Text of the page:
Alternatively Sicomancy, Sychomancy, and Sycomanty.
Derived from the Greek sūkon ('fig') and manteia ('divination'), it is the art and practice of divining the past, the present and the future by figs and/or fig tree leaves, or sycamore leaves.
In one of its most common methods, the diviner's question or proposition is written in a fig leaf; the slower it dries, the more favorable the omen. If the leaf dries quickly, it is a negative portent.
In another form of Sycomancy, the diviner wrote names and questions on the fig leaves, which were then exposed to the winds. Those remaining furnished the answers sought.
Another form of this mode of divination employed techniques similar to Tasseomancy, where shapes and forms made by the tea leaves remaining in the cup after the tea was drunk are used for the reading. In Sycomancy, the tea was made from fig leaves.
There are hundreds of fig trees species, and in many different regions of the world they are revered as a Tree of Life or Knowledge.
In ancient Greece the fig was sacred to the god Bacchus, who was credited for its creation. The fruit symbolized reproduction, fertility, and wisdom. The fig is also mentioned 57 times in the Bible, indicating its importance. In Victorian England, if a woman dreamed of figs, it meant she would have a long, happy life, with riches and all of her wishes fulfilled. If she ever received a gift of figs that dried out, it meant ill luck and unhappiness.
A modern form of Sycomancy involves various messages written on slips of paper, rather then fig leaves. They are rolled up and then held in a strainer over a steaming pot of water. The slip of paper that unrolls first will have the correct answer. According to occult tradition, for this method to work correctly, one of the slips of paper must remain blank.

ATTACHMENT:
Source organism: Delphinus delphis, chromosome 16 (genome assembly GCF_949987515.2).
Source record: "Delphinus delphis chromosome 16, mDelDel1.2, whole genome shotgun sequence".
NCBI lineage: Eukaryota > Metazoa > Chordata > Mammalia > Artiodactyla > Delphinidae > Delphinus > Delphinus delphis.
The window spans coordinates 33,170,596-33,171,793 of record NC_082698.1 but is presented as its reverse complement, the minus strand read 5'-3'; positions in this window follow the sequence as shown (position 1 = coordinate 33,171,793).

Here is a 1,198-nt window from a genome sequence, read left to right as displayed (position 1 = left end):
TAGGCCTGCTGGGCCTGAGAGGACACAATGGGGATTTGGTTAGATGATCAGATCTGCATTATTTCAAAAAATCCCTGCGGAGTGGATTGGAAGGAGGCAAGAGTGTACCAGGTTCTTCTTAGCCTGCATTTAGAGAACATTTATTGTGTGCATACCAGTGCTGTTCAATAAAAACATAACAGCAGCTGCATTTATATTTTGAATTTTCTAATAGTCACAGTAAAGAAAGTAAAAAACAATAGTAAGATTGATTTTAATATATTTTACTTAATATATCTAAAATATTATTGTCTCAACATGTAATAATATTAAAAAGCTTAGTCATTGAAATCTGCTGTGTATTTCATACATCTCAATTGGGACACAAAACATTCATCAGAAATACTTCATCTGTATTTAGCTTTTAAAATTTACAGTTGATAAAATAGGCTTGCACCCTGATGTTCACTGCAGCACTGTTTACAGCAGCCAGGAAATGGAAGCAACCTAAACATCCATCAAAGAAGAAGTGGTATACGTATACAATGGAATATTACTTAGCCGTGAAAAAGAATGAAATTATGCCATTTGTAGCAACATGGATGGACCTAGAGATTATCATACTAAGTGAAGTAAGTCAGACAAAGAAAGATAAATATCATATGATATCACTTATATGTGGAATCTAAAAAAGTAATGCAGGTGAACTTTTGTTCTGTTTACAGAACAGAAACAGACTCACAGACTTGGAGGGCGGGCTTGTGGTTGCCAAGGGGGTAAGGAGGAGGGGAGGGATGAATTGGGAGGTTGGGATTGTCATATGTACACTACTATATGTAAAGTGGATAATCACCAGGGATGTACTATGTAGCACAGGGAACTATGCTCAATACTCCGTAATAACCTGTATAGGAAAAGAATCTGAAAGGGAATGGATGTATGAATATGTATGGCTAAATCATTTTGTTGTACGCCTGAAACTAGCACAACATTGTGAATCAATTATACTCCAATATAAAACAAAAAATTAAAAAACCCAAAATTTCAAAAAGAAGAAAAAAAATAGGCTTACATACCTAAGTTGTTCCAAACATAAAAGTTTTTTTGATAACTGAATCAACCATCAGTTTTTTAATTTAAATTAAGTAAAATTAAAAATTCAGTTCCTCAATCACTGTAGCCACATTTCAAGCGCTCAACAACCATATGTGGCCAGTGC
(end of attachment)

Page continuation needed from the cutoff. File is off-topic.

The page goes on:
In another contemporary form of this type of divination, ivy leaves are used. They are to be placed in water for five days, and then collected for interpretation. If the leaves are still fresh and green, good health and fortune are in the person's future, but spotted, darkened leaves mean that illness or misfortune is in the horizon, in the same proportion as the number of such ominous blots.
Sycomancy, a form of Botanomancy, like most divinatory systems, is quite ancient, and has been practiced since time immemorial.
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Sources: (1) Walker, Charles, The Encyclopedia of the Occult, Random House Value; (2) Spence, Lewis, An Encyclopedia of Occultism, Carol Publishing Group; (3) Dictionary of the Occult, Caxton Publishing; (4) Pickover, Clifford A., Dreaming the Future: The Fantastic Story of Prediction, Prometheus Books; (5) Buckland, Raymond, The Fortune-Telling Book: The Encyclopedia of Divination and Soothsaying, Visible Ink Press; (6) Dunwich, Gerina, A Wiccan's Guide to Prophecy and Divination, Carol Publishing Group; (7) Cunningham, Scott, Divination for Beginners: Reading the Past, Present & Future, Llewellyn Publications.
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